Wild vs farmed: the jobs dimension

Editorial
105

One of the main accusations Scotland’s wild salmon lobby makes is that the reduction in wild stocks (for which it blames, in large measure, the existence of marine salmon farms) has led to a huge reduction in rural jobs.

Prompted by such concerns, during the first decade of this century, the Scottish Government commissioned a report on the economic value to the country of recreational angling.

The report, produced in 2004, was substantially based on estimated data, but it came up with
some interesting figures. One of the criteria examined was how many full-time-equivalent jobs would be lost (throughout the economies of the Scottish regions) if salmon and sea trout angling were completely lost. These estimates include ancillary jobs which can be linked to anglers’ expenditure in each region.

Scotland’s marine salmon farms are concentrated in the Highlands, Western Isles, Orkney and Shetland. There are none in the Borders, Dumfries & Galloway, North-East or Central Scotland.

As the table shows, the largest estimated “angling” job loss is for the Highlands. The conversion to FTE jobs in the report was an attempt to rationalize work which would be, in most cases, highly seasonal – for example, hotel jobs.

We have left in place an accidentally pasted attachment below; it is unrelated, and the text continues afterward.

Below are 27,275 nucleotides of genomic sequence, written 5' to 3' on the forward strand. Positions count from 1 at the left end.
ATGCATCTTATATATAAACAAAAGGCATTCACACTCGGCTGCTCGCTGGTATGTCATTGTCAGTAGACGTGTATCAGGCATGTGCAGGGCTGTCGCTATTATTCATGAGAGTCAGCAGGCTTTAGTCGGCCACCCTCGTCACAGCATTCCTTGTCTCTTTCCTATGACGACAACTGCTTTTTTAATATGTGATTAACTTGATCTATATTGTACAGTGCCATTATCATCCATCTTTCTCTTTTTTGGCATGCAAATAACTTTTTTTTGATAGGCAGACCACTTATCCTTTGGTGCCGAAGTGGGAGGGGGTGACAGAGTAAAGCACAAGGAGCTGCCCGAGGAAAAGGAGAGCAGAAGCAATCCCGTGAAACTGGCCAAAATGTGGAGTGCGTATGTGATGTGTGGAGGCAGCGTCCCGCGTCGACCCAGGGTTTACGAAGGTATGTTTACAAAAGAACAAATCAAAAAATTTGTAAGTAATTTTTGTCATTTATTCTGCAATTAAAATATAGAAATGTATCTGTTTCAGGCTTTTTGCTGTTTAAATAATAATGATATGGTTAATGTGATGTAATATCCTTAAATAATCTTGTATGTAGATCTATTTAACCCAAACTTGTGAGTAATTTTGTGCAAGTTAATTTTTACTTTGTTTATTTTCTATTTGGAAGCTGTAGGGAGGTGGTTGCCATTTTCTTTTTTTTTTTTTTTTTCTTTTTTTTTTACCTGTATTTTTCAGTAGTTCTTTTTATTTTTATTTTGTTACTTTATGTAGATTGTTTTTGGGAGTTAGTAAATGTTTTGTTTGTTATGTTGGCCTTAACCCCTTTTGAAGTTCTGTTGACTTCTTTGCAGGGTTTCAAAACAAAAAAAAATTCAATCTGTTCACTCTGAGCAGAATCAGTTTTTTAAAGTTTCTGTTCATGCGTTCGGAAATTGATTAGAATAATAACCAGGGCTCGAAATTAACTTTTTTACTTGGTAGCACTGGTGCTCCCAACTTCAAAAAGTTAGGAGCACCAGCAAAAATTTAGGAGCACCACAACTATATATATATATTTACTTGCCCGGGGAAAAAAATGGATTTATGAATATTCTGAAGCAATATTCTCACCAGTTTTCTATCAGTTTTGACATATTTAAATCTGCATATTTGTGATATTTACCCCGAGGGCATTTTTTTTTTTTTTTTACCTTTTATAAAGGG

The most recent Scottish Fish Farm survey, published recently, and relating to 2016, shows that the salmon farming industry directly provides 1631 full-time and 149 part-time jobs. The Scottish Salmon Producers’ Association estimates that 8,000 jobs in total are supported by the industry, most of these in the Highlands, and the Northern and Western Isles.

It’s also worth noting that, within the hinterland of Scotland’s greatest salmon rivers, such as the Dee and the Spey (NE Scotland), where there are no salmon farms within hundreds of miles, many of the former “fishing hotels” have closed down. The pattern of angler expenditure has changed greatly in recent years, towards less labor-intensive models such as self-catering cottages.